Popular US technology blog Engadget turned comments back on Thursday, two days after pulling the plug, and urged readers to be "reasonably polite" with their remarks.
Engadget editor-in-chief Joshua Topolsky announced the move in a blog post and changes intended to keep "comments clean and comfortable for everyone who wants to join in the discussion - not just the loudest of the bunch."
Topolosky said readers of the AOL-owned Engadget now have the option of switching off the comments function entirely.
He said the site had also deployed tools which will allow editors to "help us moderate a little more effectively and efficiently."
Topolsky also outlined a number of ground rules, saying comments should be on topic and "reasonably polite and wherever possible, lighthearted."
"Making personal attacks against other commenters, publications, or our own editors seriously degrades the community and quality of the discussion, and it won't be tolerated," he said.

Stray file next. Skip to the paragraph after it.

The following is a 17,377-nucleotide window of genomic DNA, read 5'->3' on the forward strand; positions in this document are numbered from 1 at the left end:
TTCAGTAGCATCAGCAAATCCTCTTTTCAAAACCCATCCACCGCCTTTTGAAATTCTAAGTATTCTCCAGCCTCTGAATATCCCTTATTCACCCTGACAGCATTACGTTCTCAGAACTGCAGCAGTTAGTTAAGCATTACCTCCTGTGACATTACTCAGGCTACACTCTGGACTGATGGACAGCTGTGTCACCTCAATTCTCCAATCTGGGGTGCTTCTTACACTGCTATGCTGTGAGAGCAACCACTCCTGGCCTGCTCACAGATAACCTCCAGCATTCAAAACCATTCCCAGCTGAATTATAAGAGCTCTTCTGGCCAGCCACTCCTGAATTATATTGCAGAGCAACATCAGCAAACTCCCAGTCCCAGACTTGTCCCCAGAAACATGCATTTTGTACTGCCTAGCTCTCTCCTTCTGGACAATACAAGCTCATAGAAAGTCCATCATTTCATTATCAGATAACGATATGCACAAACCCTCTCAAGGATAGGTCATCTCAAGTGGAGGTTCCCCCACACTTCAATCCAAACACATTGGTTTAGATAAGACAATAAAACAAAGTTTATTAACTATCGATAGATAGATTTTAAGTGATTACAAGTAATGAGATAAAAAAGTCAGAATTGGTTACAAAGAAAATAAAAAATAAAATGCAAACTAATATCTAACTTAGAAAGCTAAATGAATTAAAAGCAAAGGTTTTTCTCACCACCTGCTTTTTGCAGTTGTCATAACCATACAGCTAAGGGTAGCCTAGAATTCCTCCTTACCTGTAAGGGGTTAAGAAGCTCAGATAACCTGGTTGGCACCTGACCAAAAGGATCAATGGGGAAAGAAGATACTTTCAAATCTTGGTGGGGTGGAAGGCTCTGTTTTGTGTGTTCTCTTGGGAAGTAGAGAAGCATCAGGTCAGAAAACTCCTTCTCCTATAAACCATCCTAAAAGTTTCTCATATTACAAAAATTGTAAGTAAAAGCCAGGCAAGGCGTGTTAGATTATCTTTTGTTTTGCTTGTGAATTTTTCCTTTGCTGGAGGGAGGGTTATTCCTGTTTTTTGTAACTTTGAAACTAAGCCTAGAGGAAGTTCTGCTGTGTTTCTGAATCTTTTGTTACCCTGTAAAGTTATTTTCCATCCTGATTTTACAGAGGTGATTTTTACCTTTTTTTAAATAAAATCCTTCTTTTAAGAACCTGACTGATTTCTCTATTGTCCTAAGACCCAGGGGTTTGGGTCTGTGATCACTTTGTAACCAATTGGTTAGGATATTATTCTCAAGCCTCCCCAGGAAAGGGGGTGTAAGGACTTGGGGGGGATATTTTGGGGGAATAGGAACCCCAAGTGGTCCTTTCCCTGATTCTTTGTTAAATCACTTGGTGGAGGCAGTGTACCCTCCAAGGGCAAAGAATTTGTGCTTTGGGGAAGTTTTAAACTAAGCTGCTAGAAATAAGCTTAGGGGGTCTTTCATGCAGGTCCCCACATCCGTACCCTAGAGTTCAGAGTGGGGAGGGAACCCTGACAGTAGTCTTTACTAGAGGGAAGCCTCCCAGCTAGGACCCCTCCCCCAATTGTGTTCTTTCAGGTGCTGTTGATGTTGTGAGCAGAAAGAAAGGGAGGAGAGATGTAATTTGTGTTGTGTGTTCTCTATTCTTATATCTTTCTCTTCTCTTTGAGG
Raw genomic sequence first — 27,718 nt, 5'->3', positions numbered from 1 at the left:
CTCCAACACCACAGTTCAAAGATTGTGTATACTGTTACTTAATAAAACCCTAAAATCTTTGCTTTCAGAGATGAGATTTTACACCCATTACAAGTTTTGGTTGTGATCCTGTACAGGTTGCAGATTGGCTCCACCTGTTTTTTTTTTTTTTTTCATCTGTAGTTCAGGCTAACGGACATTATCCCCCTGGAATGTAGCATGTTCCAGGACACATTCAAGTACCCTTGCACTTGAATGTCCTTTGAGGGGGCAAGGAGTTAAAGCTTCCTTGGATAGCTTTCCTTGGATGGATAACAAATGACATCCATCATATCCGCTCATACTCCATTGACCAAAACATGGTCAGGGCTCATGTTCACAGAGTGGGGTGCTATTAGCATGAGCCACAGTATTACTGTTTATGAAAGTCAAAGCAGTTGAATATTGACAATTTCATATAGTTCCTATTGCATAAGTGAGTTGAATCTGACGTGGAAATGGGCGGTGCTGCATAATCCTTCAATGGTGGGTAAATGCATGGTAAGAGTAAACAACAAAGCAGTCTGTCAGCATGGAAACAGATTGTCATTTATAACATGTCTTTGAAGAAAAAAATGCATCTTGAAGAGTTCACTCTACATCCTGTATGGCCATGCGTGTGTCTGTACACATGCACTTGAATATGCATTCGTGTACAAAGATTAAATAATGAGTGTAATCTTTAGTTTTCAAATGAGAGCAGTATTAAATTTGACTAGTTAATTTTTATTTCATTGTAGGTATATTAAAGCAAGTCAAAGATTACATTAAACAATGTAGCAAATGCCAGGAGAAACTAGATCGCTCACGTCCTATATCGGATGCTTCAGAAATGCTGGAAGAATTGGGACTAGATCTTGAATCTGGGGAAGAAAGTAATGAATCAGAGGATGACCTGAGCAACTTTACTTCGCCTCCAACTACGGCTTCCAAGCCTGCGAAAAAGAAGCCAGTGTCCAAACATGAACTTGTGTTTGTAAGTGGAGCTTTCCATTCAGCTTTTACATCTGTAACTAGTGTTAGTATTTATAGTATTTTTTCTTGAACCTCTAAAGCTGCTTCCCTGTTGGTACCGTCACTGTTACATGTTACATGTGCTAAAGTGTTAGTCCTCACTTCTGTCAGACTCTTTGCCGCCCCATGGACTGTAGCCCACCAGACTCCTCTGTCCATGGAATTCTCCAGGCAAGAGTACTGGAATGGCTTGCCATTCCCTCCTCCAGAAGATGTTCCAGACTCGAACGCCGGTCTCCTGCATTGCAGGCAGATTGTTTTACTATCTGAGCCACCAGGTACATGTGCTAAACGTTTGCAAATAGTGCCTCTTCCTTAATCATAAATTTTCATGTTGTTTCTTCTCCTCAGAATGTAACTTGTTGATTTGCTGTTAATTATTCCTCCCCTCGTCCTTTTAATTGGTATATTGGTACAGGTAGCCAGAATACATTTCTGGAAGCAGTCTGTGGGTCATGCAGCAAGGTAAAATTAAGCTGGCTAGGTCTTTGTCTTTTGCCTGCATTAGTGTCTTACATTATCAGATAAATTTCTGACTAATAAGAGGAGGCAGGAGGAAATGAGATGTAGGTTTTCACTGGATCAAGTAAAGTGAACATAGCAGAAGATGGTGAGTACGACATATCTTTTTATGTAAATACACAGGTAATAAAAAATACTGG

"We also delete comments that are racist, sexist, overly obscene, or offensive in any way," Topolosky said.
The Engadget editor-in-chief shut down the comments on Tuesday saying "what is normally a charged - but fun - environment for our users and editors has become mean, ugly, pointless, and frankly threatening in some situations."
Engadget's move highlighted a problem experienced by some other websites that allow unfiltered comments from users.
Some websites use software programs to delete comments containing flagged words or employ human editors to trawl through remarks and excise those seen as inappropriate.